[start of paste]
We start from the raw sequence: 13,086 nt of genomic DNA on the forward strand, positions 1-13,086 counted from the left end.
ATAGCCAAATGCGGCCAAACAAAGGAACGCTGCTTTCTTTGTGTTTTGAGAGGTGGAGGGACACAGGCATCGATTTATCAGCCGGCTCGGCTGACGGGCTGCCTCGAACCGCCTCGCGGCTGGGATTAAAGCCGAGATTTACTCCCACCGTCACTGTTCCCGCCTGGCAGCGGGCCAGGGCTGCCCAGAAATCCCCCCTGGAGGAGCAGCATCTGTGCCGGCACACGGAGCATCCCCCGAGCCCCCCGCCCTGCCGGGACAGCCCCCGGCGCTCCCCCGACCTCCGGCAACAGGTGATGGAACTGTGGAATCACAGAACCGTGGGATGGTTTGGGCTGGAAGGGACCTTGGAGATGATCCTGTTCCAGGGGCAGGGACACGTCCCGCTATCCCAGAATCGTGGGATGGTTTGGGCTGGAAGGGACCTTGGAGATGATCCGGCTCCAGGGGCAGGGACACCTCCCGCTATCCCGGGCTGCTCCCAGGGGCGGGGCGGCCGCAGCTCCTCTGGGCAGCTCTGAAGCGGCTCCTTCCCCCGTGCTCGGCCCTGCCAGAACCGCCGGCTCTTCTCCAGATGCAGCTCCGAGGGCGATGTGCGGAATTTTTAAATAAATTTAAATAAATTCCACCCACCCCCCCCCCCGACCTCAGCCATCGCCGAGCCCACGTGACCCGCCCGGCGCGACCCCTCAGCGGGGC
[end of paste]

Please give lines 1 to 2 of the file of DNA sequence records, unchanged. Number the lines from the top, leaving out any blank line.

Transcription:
We start from the raw sequence: 13,086 nt of genomic DNA on the forward strand, positions 1-13,086 counted from the left end.
ATAGCCAAATGCGGCCAAACAAAGGAACGCTGCTTTCTTTGTGTTTTGAGAGGTGGAGGGACACAGGCATCGATTTATCAGCCGGCTCGGCTGACGGGCTGCCTCGAACCGCCTCGCGGCTGGGATTAAAGCCGAGATTTACTCCCACCGTCACTGTTCCCGCCTGGCAGCGGGCCAGGGCTGCCCAGAAATCCCCCCTGGAGGAGCAGCATCTGTGCCGGCACACGGAGCATCCCCCGAGCCCCCCGCCCTGCCGGGACAGCCCCCGGCGCTCCCCCGACCTCCGGCAACAGGTGATGGAACTGTGGAATCACAGAACCGTGGGATGGTTTGGGCTGGAAGGGACCTTGGAGATGATCCTGTTCCAGGGGCAGGGACACGTCCCGCTATCCCAGAATCGTGGGATGGTTTGGGCTGGAAGGGACCTTGGAGATGATCCGGCTCCAGGGGCAGGGACACCTCCCGCTATCCCGGGCTGCTCCCAGGGGCGGGGCGGCCGCAGCTCCTCTGGGCAGCTCTGAAGCGGCTCCTTCCCCCGTGCTCGGCCCTGCCAGAACCGCCGGCTCTTCTCCAGATGCAGCTCCGAGGGCGATGTGCGGAATTTTTAAATAAATTTAAATAAATTCCACCCACCCCCCCCCCCGACCTCAGCCATCGCCGAGCCCACGTGACCCGCCCGGCGCGACCCCTCAGCGGGGC